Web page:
This feeling of shame is something I can identify strongly with. My own HS history involves 20+ years of HS affecting the backside area; fortunately I was unable to see the lesions and could only see the blood- and pus-stained underwear and clothing. However, when I developed HS in the armpits, I found this exceptionally difficult to deal with physically, mentally, and emotionally: I looked on in horror as these gaping, weeping, and foul-smelling sores appeared on my body, which I described as an atrocity exhibition. I was disgusted by what I saw and feared that others would feel similarly. I chose/felt compelled to singledom and celibacy as a result. These feelings of shame intensified when I subsequently developed severe HS in the groin. Areas of the body that are meant to bring pleasure and joy were instead founts of pain, misery, and self-loathing. If I couldn’t bare to look at myself, how could I expect others not to be horrified? Furthermore, my HS smells terrible, and I know from talking to many others with HS that their lesions smell awful too. If I found my own smell repulsive, how could I expect to get physically close to others without evoking similar reactions? I know there is more to relationships than physical intimacy, but it is an important aspect when you are young and when in the initial stages of a romantic relationship. I must add that I have had surgeries since and that almost all of the old HS scars and lesions (and foul odour) are gone, replaced with surgical scars which fade with time. I feel a lot more confident these days, so much so that I regularly go swimming in a local public pool. However, this confidence has yet to translate over to the romance department – one step at a time and all that. But enough about me.

Feelings of shame are an acknowledgement that one has done something wrong (Heshmat 2015). But there is the rub with HS: HS patients have done nothing wrong! As HS advocate Cathryn Caulfield points out in this recent post:

HS is a disease and it’s nothing to be ashamed of.

Why then is it that many HS patients continue to feel ashamed? I can’t think of (m)any other conditions that trigger such feelings. I doubt there are (m)any, but I could be wrong. Shame is a dangerous emotion and is detrimental to overall well-being (Lamia 2011). It is concerning that the Keary et al. study finds shame to be so prevalent in the HS community (albeit in a very small sample size) and it is something that needs to be addressed.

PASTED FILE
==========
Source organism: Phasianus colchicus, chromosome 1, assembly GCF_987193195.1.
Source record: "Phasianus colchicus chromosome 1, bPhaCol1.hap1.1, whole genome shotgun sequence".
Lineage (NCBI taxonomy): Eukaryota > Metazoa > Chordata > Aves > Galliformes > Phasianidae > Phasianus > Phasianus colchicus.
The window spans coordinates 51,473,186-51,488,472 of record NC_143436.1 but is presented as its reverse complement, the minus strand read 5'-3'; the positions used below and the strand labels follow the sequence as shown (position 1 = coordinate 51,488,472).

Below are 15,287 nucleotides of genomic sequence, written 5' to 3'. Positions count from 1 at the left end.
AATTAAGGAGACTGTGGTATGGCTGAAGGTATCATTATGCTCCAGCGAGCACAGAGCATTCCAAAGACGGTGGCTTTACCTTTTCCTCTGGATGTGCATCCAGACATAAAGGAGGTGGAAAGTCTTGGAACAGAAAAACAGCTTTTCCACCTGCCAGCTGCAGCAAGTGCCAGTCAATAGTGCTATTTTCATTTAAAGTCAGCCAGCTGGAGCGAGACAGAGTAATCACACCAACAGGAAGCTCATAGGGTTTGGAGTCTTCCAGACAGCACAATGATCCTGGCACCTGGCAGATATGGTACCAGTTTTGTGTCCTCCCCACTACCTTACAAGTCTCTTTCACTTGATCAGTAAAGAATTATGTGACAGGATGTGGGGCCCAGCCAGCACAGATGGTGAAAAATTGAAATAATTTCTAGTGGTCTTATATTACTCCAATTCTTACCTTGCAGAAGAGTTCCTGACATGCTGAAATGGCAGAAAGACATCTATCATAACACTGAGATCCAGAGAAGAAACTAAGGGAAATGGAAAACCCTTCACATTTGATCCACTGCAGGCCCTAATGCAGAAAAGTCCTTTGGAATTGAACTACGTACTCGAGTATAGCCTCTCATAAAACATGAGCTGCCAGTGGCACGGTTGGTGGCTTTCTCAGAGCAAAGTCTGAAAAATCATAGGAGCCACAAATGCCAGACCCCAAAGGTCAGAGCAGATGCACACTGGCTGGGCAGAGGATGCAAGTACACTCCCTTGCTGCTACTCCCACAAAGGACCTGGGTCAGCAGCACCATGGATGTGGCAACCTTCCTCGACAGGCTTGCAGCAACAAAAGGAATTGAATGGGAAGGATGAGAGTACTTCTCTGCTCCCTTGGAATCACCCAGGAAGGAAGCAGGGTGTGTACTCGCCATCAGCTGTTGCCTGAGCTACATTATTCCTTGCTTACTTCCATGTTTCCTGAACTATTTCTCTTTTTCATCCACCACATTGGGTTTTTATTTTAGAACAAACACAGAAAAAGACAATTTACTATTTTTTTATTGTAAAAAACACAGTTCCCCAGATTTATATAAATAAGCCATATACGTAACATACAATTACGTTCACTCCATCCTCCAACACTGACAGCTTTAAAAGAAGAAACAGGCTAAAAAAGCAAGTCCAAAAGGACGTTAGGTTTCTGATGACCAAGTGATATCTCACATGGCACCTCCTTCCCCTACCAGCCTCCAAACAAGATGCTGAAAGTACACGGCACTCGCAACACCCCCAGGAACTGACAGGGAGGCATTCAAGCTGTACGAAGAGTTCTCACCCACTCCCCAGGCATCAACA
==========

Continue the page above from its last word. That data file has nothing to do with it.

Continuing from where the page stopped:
Dr. Estella Keary and colleagues conclude their research by recommending psychological interventions for HS patients, and specifically for interventions that address feelings of shame. Many existing psychological services for other skin diseases are based on cognitive behavioural therapy, a therapy that helps patients manage their problems by modifying how they think and act, and Keary et al. suggest this could be applied to HS patients. They also advocate for compassion focused therapy, a form of cognitive behavioural therapy which encourages compassion towards the self. These calls are to be warmly welcomed as most existing medical services (in this part of the world at least) for HS patients try and address (some of) the physical symptoms only. As I wish to stress in these posts, and as the Keary et al. study (and other research) illustrates, HS can act on many different levels and is much more than a skin-deep condition. It is therefore critical that integrated and comprehensive medical approaches are used to manage and treat it.



Heshmat, S. (2015) ‘5 factors that make you feel shame,’ Psychology Today, [online], available at:, [accessed 22 Jun 2019].

Keary, E., Hevey, D. and Tobin, A.M. (2019) ‘A qualitative analysis of psychological distress in hidradenitis suppurativa,’ British Journal of Dermatology, [online], available at: doi: 10.1111/bjd.18135, [accessed 22 Jun 2019].

Lamia, M.C. (2011), ‘Shame: a concealed, contagious, and dangerous emotion,’ Psychology Today,[online], available at:[accessed 22 Jun 2019] .




2 thoughts on “The Shame of HS

  1. I have two emotions as I read Barry. I understand the former and I am confused by the latter. I feel pride in you as a human with HS. And I feel shame in me.


Leave a Reply

Fill in your details below or click an icon to log in: Logo

You are commenting using your account. Log Out /  Change )

Facebook photo

You are commenting using your Facebook account. Log Out /  Change )

Connecting to %s